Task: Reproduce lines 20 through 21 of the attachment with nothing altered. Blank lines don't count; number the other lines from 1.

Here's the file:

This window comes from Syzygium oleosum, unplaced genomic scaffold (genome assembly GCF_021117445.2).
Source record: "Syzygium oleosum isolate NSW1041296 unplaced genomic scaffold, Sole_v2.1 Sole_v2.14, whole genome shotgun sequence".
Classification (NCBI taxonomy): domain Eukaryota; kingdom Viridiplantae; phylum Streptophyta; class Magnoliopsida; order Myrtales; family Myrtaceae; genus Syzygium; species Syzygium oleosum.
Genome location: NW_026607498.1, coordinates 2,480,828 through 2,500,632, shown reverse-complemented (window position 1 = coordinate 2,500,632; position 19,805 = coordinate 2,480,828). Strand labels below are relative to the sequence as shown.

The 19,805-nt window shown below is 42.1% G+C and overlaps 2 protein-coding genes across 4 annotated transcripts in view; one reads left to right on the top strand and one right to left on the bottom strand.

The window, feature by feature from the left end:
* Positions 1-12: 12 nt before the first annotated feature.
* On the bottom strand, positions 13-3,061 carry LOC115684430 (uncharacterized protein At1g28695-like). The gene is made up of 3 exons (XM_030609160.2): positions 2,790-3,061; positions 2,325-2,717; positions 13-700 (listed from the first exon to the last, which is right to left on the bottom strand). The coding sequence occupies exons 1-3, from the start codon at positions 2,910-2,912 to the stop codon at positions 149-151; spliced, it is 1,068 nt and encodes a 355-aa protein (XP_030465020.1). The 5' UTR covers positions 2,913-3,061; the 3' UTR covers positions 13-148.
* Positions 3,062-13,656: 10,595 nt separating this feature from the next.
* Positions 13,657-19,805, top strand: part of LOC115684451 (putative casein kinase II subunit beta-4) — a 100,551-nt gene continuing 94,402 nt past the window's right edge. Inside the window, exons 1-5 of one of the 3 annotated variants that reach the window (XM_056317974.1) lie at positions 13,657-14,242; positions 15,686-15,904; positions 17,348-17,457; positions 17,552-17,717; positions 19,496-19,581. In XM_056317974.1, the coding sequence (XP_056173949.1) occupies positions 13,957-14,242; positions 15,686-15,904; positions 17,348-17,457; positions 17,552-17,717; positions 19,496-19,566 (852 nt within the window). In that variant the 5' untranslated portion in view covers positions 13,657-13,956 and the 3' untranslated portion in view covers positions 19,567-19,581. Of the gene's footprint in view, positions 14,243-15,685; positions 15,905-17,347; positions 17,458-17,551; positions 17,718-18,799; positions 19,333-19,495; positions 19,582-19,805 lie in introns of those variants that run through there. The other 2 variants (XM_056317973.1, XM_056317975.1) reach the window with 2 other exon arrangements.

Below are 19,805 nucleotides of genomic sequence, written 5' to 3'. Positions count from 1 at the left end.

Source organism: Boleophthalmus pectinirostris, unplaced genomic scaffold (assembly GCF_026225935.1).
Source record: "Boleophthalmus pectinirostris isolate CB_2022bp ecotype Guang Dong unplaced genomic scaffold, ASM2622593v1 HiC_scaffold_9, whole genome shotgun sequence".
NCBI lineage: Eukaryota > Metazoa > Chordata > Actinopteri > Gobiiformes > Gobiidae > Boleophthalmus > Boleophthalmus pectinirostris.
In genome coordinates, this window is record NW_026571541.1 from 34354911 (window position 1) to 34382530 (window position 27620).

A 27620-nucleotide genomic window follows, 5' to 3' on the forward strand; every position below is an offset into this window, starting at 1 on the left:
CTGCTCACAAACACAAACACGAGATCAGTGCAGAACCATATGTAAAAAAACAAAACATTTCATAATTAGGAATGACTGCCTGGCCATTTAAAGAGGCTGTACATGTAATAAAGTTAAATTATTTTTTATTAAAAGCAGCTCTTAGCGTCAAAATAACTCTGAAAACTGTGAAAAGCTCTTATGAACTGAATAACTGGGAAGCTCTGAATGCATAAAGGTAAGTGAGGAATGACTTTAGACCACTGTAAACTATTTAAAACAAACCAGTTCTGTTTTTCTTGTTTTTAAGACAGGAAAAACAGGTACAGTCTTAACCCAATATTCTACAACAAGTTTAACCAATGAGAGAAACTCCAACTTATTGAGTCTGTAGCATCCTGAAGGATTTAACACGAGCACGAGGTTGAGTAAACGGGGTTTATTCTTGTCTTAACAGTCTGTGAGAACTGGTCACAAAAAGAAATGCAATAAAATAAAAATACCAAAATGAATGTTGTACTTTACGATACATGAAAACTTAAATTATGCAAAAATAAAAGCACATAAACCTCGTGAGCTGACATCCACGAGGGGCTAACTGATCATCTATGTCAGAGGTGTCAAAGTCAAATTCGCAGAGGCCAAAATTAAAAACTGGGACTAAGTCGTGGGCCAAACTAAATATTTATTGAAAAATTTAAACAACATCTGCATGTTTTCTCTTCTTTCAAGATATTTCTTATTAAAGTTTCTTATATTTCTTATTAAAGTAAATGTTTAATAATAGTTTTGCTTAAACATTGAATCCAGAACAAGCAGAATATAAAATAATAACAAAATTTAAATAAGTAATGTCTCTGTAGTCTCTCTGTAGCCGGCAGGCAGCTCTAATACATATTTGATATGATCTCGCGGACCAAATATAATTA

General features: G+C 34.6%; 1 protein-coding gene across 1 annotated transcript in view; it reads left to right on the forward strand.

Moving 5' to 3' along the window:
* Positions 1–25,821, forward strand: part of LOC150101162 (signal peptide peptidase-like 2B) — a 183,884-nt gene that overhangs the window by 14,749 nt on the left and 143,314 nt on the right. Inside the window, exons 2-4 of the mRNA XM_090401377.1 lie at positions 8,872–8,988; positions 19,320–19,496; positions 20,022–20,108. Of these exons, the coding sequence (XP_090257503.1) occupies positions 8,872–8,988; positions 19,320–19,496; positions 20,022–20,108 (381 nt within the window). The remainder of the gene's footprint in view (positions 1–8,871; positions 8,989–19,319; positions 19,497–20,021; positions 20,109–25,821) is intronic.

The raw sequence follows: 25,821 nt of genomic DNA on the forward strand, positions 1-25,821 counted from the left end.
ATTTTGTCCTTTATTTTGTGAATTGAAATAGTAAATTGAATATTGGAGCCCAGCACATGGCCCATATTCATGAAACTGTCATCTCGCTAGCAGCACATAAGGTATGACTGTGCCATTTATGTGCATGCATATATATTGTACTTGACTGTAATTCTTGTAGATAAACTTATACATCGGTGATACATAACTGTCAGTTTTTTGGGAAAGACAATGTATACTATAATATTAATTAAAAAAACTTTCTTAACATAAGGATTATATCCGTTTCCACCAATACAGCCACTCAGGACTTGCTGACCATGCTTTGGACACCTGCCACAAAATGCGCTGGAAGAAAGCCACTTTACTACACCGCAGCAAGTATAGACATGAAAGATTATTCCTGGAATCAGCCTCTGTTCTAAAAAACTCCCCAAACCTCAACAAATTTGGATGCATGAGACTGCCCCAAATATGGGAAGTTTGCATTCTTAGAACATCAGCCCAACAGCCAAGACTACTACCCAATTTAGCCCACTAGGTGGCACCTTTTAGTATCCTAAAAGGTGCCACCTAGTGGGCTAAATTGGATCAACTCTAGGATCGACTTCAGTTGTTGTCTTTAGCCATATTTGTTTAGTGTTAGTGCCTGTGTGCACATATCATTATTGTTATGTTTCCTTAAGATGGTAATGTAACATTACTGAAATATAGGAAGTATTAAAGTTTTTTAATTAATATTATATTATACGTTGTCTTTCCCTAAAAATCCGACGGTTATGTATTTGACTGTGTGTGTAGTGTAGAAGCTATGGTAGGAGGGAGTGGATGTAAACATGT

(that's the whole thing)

* Positions 1–25,821, forward strand: part of LOC150101162 (signal peptide peptidase-like 2B) — a 183,884-nt gene that overhangs the window by 14,749 nt on the left and 143,314 nt on the right. Inside the window, exons 2-4 of the mRNA XM_090401377.1 lie at positions 8,872–8,988; positions 19,320–19,496; positions 20,022–20,108. Of these exons, the coding sequence (XP_090257503.1) occupies positions 8,872–8,988; positions 19,320–19,496; positions 20,022–20,108 (381 nt within the window). The remainder of the gene's footprint in view (positions 1–8,871; positions 8,989–19,319; positions 19,497–20,021; positions 20,109–25,821) is intronic.

The raw sequence follows: 25,821 nt of genomic DNA on the forward strand, positions 1-25,821 counted from the left end.